PoS seminar 9.3. with Jack Vromen

At the next Perspectives on Science seminar on Tuesday 9.3., Jack Vromen (Erasmus University Rotterdam) will give a presentation titled “Just how unobjectionable is the Pareto principle?”. The seminar takes place in Zoom from 3 to 5 pm.

Perspectives on Science is a weekly research seminar which brings together experts from science studies and philosophy of science. It is organized by TINT – Centre for Philosophy of Social Science at the University of Helsinki. More information about the seminar here.

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The Pareto principle (roughly, the principle that social state B is to be preferred to A if some are better off in B than in A and no one is worse off in B than in A) seems to be generally and routinely accepted by economists without further justification. Economists grant that the principle is weak, in the sense that it applies to only a small subset of comparisons of social states, but almost never seem to call its acceptability in question. Indeed, some economists even state that they cannot see how anyone could possibly object to the Pareto principle. In the paper I argue that reasonable objections, related for example to distributional concerns, can be made to the principle. I first note that that the principle is treacherously simple: it can (and has actually been) interpreted, used and applied in various ways. I then point out that if we confine our attention to how welfare economists standardly interpret and use the principle, the principle can do justice to distributional concerns. Yet I also argue that there are limits to this. Strictly speaking, the Pareto principle implies that no external (“extra-welfarist”) concern can possibly override social welfare changes (as defined by the principle), no matter how weighty the external concern and how small the welfare changes. In principle, such extreme implications can be avoided by generalizing the Pareto principle. But the price to be paid for such a generalization is that the principle becomes even weaker in the sense that it applies to an even smaller set of comparisons of social states.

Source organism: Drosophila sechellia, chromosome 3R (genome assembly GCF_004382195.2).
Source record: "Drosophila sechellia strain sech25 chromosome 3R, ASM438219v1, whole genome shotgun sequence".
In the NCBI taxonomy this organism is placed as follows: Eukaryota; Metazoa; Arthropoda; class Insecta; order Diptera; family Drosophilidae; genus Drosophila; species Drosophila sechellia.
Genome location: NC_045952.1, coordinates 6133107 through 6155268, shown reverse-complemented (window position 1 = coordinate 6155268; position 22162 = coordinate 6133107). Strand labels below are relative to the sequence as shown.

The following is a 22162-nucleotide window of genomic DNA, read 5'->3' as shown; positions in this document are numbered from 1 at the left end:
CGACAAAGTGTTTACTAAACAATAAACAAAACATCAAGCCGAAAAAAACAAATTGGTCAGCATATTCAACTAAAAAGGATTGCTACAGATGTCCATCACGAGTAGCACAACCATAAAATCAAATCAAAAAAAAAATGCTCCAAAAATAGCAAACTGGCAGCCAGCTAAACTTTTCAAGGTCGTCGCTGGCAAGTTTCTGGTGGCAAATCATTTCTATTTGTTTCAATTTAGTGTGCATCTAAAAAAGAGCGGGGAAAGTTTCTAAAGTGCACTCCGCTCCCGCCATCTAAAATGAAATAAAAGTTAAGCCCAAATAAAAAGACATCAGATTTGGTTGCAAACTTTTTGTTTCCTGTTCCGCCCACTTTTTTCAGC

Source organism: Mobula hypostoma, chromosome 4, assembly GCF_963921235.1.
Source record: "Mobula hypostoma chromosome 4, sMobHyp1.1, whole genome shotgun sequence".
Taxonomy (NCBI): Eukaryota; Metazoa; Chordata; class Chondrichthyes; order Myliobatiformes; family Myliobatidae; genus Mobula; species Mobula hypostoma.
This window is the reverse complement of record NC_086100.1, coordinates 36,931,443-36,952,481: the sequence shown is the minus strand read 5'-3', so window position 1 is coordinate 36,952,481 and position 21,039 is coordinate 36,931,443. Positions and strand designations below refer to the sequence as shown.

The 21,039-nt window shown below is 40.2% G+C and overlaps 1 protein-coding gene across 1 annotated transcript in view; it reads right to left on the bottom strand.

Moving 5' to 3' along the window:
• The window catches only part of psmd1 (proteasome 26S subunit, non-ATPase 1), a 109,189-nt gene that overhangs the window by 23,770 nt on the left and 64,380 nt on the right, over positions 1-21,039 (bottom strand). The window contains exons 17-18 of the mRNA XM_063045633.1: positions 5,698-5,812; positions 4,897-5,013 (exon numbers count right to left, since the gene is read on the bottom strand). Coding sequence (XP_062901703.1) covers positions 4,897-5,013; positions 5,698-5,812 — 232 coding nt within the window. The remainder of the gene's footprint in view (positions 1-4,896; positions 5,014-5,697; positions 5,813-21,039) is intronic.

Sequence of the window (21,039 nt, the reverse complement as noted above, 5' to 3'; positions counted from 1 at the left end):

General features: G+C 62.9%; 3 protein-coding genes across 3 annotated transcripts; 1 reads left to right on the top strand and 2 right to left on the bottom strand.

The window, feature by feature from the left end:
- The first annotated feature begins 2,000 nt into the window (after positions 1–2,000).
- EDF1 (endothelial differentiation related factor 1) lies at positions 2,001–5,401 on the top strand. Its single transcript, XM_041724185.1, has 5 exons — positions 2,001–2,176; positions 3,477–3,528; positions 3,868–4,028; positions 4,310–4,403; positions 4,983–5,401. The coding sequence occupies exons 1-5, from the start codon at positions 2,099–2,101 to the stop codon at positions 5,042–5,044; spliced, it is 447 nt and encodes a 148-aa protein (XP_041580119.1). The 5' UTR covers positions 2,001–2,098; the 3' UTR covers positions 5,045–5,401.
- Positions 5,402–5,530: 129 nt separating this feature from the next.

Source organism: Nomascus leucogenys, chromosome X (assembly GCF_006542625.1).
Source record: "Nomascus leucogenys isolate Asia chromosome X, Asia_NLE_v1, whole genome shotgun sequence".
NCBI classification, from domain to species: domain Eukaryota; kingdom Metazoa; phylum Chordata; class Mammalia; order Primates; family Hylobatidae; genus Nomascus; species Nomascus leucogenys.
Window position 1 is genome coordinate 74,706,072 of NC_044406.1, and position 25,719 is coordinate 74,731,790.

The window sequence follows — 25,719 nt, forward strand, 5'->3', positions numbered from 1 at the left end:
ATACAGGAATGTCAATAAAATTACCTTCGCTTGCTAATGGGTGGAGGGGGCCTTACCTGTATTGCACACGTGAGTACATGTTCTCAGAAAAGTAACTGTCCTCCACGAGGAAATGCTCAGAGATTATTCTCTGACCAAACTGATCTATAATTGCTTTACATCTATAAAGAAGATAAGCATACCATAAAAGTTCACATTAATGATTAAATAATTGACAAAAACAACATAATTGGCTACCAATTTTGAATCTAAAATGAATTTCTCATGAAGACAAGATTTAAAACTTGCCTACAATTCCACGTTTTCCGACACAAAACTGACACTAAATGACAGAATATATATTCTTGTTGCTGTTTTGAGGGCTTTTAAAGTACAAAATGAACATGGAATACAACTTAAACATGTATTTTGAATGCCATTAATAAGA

Author bio:

Jack Vromen is professor of philosophy at the Erasmus School of Philosophy and Director of the Erasmus Institute for Philosophy and Economics (EIPE, both at Erasmus University Rotterdam). He co-edits with N. Emrah Aydinonat the Journal of Economic Methodology. His research is at the intersection of economics and philosophy, with special attention to foundations of evolutionary economics, new institutional economics and neuroeconomics. More recently his research focuses on social preferences, on what they are, how they could have evolved, what might motivate them and whether their satisfaction should be included in welfare evaluations.

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